Efforts to make life so miserable for an employee that she quits can come back to haunt you. It could be seen as retaliation—even if the employee never quits.
Recent case: Yvonne, who is black, was deputy HR director at the John Jay Law School in New York. In her 12 years there, she received consistently good.
When the director of HR was promoted, Yvonne expressed interest in the job. But instead of following its usual hiring protocols, the school named one of Yvonne’s white co-workers the temporary director. Then, without conducting a comprehensive search, it awarded her the permanent position.
Yvonne complained that she had been discriminated against, pointing out that she had more experience and a master’s degree, which her co-worker lacked. Soon afterward, Yvonne was transferred to a job in the Student Affairs Office. There, she claimed, she heard her new boss had been instructed to “manage her out” by making her work life so miserable that she would quit.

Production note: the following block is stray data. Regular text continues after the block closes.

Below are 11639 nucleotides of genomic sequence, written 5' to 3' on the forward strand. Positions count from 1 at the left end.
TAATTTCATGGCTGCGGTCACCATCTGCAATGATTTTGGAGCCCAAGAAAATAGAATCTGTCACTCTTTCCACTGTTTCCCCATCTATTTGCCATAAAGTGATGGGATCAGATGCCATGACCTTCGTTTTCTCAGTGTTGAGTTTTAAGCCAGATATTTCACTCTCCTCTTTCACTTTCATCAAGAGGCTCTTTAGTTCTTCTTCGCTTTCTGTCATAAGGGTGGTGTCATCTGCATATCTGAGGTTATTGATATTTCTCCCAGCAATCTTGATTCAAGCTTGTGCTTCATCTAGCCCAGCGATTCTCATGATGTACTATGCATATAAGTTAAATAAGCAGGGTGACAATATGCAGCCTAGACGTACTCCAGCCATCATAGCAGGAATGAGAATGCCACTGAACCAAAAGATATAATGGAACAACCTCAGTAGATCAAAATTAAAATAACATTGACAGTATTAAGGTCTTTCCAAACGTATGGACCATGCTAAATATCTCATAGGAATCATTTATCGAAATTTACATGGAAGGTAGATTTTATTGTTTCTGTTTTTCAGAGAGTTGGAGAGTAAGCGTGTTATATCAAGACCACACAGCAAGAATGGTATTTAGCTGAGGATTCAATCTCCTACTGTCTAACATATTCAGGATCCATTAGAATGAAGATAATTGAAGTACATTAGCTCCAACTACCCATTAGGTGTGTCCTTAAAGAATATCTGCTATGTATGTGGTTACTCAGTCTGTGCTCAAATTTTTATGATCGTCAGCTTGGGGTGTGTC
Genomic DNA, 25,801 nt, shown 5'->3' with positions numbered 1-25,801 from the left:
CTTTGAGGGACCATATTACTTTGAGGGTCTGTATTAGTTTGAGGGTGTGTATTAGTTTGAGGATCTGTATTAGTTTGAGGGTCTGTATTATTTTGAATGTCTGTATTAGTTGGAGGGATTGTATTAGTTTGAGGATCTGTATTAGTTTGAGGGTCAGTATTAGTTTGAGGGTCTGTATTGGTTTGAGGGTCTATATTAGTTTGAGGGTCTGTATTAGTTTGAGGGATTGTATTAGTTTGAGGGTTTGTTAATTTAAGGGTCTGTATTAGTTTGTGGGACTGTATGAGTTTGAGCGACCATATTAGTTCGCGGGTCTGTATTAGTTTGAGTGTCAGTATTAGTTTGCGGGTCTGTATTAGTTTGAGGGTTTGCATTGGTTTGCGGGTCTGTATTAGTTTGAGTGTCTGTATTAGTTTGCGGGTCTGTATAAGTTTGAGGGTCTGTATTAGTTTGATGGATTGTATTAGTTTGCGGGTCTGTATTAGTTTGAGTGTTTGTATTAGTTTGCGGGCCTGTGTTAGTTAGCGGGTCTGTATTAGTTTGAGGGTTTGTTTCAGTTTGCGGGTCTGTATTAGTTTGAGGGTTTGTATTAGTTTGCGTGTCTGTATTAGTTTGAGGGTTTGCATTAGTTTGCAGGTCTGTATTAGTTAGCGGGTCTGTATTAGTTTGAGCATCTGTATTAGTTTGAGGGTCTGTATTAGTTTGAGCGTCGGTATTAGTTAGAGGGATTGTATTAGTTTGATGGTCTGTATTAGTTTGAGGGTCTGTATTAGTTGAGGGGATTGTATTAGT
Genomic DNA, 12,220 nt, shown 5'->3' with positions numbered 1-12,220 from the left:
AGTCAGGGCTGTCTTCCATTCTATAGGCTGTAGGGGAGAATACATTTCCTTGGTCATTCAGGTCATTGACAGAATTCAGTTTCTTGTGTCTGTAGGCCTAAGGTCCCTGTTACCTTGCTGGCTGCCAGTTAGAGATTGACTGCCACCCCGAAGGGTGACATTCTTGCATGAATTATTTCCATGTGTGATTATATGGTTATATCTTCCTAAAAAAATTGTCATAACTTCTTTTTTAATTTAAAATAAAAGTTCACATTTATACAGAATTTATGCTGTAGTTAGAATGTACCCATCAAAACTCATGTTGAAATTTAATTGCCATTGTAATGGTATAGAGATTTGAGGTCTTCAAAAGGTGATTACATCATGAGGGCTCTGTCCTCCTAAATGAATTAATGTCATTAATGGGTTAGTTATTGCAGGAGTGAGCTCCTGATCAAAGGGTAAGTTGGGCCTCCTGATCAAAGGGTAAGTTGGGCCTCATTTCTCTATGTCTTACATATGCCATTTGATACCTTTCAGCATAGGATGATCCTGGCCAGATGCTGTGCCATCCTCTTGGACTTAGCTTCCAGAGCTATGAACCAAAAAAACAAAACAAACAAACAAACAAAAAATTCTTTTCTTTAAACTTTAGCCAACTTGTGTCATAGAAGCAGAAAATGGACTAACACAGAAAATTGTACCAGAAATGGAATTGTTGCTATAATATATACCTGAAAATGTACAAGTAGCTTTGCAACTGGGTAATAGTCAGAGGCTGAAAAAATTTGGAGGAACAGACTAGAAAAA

She sued, alleging retaliation for filing her discrimination complaint.
The law school tried the “no harm, no foul” defense: Even iftold Yvonne’s new boss to try to get her to resign, the supervisor didn’t do so and Yvonne didn’t quit.
The court ruled in Yvonne’s favor, concluding that a retaliation case can rest on simply knowing that your boss was asked to try to drive you out. That, the court said, might be enough to dissuade a reasonable employee from complaining about discrimination in the first place, which is the definition of retaliation. (Purdie v. City University of New York, et al., No. 13-CIV-6423, SD NY, 2015)
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